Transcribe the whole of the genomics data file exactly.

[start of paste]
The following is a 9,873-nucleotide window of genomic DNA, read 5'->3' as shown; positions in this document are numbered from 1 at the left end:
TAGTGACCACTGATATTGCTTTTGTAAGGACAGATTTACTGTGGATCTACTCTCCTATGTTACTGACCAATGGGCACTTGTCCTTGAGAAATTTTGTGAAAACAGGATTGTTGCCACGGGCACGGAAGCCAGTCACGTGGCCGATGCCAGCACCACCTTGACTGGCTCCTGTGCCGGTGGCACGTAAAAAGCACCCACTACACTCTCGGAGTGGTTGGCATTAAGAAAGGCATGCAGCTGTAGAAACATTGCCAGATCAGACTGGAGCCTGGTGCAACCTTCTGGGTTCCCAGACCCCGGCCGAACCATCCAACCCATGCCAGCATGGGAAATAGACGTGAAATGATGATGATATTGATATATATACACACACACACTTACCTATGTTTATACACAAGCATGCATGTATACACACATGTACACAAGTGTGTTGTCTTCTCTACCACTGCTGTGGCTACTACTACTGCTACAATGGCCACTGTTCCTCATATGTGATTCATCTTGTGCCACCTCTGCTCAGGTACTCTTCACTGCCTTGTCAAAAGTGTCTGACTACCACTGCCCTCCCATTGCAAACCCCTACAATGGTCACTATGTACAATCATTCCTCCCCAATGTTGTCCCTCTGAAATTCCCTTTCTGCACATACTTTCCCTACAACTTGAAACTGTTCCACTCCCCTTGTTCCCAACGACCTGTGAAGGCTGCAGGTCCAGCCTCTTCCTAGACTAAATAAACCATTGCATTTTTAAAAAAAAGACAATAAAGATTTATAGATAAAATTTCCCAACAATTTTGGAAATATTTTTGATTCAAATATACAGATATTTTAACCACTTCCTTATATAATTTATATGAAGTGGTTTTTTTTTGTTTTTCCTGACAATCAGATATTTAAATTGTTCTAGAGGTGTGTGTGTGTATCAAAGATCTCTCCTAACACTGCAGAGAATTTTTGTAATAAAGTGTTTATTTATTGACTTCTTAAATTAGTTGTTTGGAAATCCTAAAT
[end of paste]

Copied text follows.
The following is a 9,873-nucleotide window of genomic DNA, read 5'->3' as shown; positions in this document are numbered from 1 at the left end:
TAGTGACCACTGATATTGCTTTTGTAAGGACAGATTTACTGTGGATCTACTCTCCTATGTTACTGACCAATGGGCACTTGTCCTTGAGAAATTTTGTGAAAACAGGATTGTTGCCACGGGCACGGAAGCCAGTCACGTGGCCGATGCCAGCACCACCTTGACTGGCTCCTGTGCCGGTGGCACGTAAAAAGCACCCACTACACTCTCGGAGTGGTTGGCATTAAGAAAGGCATGCAGCTGTAGAAACATTGCCAGATCAGACTGGAGCCTGGTGCAACCTTCTGGGTTCCCAGACCCCGGCCGAACCATCCAACCCATGCCAGCATGGGAAATAGACGTGAAATGATGATGATATTGATATATATACACACACACACTTACCTATGTTTATACACAAGCATGCATGTATACACACATGTACACAAGTGTGTTGTCTTCTCTACCACTGCTGTGGCTACTACTACTGCTACAATGGCCACTGTTCCTCATATGTGATTCATCTTGTGCCACCTCTGCTCAGGTACTCTTCACTGCCTTGTCAAAAGTGTCTGACTACCACTGCCCTCCCATTGCAAACCCCTACAATGGTCACTATGTACAATCATTCCTCCCCAATGTTGTCCCTCTGAAATTCCCTTTCTGCACATACTTTCCCTACAACTTGAAACTGTTCCACTCCCCTTGTTCCCAACGACCTGTGAAGGCTGCAGGTCCAGCCTCTTCCTAGACTAAATAAACCATTGCATTTTTAAAAAAAAGACAATAAAGATTTATAGATAAAATTTCCCAACAATTTTGGAAATATTTTTGATTCAAATATACAGATATTTTAACCACTTCCTTATATAATTTATATGAAGTGGTTTTTTTTTGTTTTTCCTGACAATCAGATATTTAAATTGTTCTAGAGGTGTGTGTGTGTATCAAAGATCTCTCCTAACACTGCAGAGAATTTTTGTAATAAAGTGTTTATTTATTGACTTCTTAAATTAGTTGTTTGGAAATCCTAAAT